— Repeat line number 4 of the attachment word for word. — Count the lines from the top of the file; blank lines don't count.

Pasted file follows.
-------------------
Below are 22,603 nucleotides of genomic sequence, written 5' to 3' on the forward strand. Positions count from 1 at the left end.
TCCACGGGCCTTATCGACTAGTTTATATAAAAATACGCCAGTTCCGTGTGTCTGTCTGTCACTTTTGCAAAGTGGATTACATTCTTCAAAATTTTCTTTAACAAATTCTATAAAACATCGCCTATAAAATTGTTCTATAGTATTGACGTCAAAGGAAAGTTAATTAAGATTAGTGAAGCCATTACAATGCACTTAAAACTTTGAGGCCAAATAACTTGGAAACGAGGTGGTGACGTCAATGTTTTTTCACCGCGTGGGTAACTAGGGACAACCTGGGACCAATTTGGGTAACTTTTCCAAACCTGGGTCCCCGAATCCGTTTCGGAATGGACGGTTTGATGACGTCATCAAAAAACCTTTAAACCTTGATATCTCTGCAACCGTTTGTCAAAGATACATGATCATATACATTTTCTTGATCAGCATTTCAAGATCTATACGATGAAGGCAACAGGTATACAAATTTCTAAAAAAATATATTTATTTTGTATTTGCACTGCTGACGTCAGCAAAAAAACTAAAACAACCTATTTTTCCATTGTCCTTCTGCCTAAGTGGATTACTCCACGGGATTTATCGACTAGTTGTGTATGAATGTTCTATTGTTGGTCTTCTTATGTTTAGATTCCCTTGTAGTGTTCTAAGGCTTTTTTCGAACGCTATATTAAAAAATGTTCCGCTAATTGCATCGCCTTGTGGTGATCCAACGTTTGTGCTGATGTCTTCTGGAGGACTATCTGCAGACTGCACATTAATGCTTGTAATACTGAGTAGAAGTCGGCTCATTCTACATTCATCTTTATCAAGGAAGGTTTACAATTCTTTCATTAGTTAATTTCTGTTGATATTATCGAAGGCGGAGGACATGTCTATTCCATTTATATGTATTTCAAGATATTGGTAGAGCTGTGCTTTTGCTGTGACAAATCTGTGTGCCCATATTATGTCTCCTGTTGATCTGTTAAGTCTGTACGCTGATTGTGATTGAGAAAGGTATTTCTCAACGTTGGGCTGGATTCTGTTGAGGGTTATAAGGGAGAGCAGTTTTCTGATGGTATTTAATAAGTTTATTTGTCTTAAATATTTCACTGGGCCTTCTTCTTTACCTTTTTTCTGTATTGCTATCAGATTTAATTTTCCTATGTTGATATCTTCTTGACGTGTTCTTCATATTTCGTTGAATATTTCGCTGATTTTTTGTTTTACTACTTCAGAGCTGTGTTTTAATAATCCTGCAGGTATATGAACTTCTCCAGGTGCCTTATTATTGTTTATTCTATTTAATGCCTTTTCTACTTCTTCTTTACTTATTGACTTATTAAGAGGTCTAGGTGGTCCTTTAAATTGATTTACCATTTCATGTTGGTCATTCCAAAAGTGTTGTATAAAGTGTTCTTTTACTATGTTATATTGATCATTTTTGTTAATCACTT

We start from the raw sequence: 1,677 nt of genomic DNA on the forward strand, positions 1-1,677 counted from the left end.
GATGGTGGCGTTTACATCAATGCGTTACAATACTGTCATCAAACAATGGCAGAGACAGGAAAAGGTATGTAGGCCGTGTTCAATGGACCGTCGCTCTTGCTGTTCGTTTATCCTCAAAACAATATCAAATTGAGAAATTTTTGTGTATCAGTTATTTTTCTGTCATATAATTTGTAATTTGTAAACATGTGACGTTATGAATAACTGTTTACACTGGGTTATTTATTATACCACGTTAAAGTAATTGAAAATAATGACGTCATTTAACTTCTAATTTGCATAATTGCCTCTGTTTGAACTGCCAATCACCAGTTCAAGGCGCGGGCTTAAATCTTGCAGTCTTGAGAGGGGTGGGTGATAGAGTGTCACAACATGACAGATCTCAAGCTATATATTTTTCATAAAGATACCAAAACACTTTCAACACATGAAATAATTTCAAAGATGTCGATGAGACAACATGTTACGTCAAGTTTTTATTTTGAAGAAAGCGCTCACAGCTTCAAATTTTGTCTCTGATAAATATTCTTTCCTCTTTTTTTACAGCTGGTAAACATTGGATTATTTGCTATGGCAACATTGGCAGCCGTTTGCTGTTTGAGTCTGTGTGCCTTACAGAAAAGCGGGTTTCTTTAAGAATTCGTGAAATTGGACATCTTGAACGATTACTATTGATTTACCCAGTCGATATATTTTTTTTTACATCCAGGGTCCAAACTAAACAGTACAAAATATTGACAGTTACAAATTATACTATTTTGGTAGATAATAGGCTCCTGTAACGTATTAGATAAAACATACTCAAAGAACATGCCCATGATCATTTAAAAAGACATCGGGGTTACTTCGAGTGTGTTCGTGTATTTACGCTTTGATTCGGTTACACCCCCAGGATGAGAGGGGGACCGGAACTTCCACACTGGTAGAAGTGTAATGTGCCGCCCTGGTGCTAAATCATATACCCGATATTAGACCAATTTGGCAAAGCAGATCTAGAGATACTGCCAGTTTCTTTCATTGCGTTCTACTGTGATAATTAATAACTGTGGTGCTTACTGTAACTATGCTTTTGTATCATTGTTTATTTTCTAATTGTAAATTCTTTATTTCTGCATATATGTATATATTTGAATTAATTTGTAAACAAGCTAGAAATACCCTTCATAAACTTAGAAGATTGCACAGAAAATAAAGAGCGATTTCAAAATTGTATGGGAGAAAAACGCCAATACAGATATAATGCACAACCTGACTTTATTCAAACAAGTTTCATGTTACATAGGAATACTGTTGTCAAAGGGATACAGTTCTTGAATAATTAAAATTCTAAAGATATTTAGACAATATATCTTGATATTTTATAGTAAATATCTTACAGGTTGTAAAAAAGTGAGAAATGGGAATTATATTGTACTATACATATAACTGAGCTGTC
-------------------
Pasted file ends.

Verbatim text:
GATGGTGGCGTTTACATCAATGCGTTACAATACTGTCATCAAACAATGGCAGAGACAGGAAAAGGTATGTAGGCCGTGTTCAATGGACCGTCGCTCTTGCTGTTCGTTTATCCTCAAAACAATATCAAATTGAGAAATTTTTGTGTATCAGTTATTTTTCTGTCATATAATTTGTAATTTGTAAACATGTGACGTTATGAATAACTGTTTACACTGGGTTATTTATTATACCACGTTAAAGTAATTGAAAATAATGACGTCATTTAACTTCTAATTTGCATAATTGCCTCTGTTTGAACTGCCAATCACCAGTTCAAGGCGCGGGCTTAAATCTTGCAGTCTTGAGAGGGGTGGGTGATAGAGTGTCACAACATGACAGATCTCAAGCTATATATTTTTCATAAAGATACCAAAACACTTTCAACACATGAAATAATTTCAAAGATGTCGATGAGACAACATGTTACGTCAAGTTTTTATTTTGAAGAAAGCGCTCACAGCTTCAAATTTTGTCTCTGATAAATATTCTTTCCTCTTTTTTTACAGCTGGTAAACATTGGATTATTTGCTATGGCAACATTGGCAGCCGTTTGCTGTTTGAGTCTGTGTGCCTTACAGAAAAGCGGGTTTCTTTAAGAATTCGTGAAATTGGACATCTTGAACGATTACTATTGATTTACCCAGTCGATATATTTTTTTTTACATCCAGGGTCCAAACTAAACAGTACAAAATATTGACAGTTACAAATTATACTATTTTGGTAGATAATAGGCTCCTGTAACGTATTAGATAAAACATACTCAAAGAACATGCCCATGATCATTTAAAAAGACATCGGGGTTACTTCGAGTGTGTTCGTGTATTTACGCTTTGATTCGGTTACACCCCCAGGATGAGAGGGGGACCGGAACTTCCACACTGGTAGAAGTGTAATGTGCCGCCCTGGTGCTAAATCATATACCCGATATTAGACCAATTTGGCAAAGCAGATCTAGAGATACTGCCAGTTTCTTTCATTGCGTTCTACTGTGATAATTAATAACTGTGGTGCTTACTGTAACTATGCTTTTGTATCATTGTTTATTTTCTAATTGTAAATTCTTTATTTCTGCATATATGTATATATTTGAATTAATTTGTAAACAAGCTAGAAATACCCTTCATAAACTTAGAAGATTGCACAGAAAATAAAGAGCGATTTCAAAATTGTATGGGAGAAAAACGCCAATACAGATATAATGCACAACCTGACTTTATTCAAACAAGTTTCATGTTACATAGGAATACTGTTGTCAAAGGGATACAGTTCTTGAATAATTAAAATTCTAAAGATATTTAGACAATATATCTTGATATTTTATAGTAAATATCTTACAGGTTGTAAAAAAGTGAGAAATGGGAATTATATTGTACTATACATATAACTGAGCTGTC